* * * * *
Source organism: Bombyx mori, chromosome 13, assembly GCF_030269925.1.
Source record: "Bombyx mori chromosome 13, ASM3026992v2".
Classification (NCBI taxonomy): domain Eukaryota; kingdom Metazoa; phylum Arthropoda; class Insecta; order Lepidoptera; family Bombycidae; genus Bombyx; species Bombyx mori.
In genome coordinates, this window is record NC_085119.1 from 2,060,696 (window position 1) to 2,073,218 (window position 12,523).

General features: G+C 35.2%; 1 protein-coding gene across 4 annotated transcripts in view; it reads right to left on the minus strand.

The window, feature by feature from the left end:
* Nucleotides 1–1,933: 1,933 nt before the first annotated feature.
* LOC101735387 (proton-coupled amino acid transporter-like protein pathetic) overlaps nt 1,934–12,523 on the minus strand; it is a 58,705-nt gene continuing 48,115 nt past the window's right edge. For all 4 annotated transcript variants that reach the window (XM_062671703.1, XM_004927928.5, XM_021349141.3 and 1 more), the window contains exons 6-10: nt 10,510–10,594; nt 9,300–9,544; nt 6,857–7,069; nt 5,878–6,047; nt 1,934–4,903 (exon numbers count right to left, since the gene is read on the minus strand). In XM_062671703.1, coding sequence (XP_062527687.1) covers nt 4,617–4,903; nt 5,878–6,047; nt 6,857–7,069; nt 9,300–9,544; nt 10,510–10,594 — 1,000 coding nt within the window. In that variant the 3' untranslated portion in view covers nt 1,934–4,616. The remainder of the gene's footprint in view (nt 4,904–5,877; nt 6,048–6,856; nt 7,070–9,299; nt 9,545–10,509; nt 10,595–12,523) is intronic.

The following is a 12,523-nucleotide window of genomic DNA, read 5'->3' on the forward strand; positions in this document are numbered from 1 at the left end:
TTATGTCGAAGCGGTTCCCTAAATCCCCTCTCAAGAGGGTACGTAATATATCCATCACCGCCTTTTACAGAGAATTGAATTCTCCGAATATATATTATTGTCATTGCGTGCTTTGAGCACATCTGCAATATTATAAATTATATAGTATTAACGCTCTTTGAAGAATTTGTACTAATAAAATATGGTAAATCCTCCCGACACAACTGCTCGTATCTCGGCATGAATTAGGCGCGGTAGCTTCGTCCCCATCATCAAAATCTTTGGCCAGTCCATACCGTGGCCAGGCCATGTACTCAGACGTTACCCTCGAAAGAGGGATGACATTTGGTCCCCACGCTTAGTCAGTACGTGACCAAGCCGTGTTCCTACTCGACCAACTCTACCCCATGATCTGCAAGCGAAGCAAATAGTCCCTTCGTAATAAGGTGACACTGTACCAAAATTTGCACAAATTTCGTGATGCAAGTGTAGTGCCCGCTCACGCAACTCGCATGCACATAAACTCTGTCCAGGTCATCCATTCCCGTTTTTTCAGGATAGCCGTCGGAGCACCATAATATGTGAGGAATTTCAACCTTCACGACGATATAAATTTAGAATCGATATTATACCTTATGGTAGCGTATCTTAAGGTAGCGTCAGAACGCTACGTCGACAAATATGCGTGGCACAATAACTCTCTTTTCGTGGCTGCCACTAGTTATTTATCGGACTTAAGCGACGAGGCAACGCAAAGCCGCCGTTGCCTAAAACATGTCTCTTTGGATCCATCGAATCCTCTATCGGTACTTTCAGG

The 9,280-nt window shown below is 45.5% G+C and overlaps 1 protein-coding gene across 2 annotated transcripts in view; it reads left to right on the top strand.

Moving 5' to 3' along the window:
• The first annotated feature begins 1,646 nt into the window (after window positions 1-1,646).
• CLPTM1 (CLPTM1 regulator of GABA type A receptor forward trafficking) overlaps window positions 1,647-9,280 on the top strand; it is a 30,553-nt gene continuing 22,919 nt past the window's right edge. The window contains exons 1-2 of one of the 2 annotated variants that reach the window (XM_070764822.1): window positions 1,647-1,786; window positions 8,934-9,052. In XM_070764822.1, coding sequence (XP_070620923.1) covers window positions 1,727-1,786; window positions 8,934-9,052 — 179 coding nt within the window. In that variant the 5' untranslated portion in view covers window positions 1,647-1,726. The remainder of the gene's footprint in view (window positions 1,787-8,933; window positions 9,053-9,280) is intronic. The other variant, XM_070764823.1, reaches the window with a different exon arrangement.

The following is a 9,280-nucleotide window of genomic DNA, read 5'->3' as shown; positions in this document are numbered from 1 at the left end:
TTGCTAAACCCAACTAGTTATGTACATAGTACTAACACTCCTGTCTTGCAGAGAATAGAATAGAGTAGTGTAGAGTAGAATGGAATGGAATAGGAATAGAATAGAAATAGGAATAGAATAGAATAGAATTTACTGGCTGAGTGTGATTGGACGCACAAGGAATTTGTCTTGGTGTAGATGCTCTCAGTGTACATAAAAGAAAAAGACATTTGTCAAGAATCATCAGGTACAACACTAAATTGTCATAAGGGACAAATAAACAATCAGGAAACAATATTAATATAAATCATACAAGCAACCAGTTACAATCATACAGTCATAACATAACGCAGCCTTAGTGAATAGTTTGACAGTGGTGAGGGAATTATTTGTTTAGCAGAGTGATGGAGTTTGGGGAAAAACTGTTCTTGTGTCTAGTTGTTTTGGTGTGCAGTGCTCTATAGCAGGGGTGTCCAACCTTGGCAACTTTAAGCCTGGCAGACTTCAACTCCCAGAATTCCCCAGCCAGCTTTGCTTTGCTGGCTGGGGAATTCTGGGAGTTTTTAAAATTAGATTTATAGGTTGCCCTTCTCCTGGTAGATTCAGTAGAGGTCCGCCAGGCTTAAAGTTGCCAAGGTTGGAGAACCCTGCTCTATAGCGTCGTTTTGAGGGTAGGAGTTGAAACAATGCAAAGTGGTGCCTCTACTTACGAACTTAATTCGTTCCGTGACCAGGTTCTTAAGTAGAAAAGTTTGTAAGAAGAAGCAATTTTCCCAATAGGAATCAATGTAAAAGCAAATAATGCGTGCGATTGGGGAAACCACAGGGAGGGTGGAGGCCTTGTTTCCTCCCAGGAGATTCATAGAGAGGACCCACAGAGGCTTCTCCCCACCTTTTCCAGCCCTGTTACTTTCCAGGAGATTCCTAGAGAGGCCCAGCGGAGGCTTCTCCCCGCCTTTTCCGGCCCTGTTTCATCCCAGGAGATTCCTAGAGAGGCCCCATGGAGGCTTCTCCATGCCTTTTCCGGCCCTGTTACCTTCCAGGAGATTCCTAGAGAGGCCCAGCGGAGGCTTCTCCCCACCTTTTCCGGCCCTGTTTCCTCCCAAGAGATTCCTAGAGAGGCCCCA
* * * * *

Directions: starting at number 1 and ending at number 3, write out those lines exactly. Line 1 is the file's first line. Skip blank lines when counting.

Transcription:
Source organism: Bombyx mori, chromosome 13, assembly GCF_030269925.1.
Source record: "Bombyx mori chromosome 13, ASM3026992v2".
Classification (NCBI taxonomy): domain Eukaryota; kingdom Metazoa; phylum Arthropoda; class Insecta; order Lepidoptera; family Bombycidae; genus Bombyx; species Bombyx mori.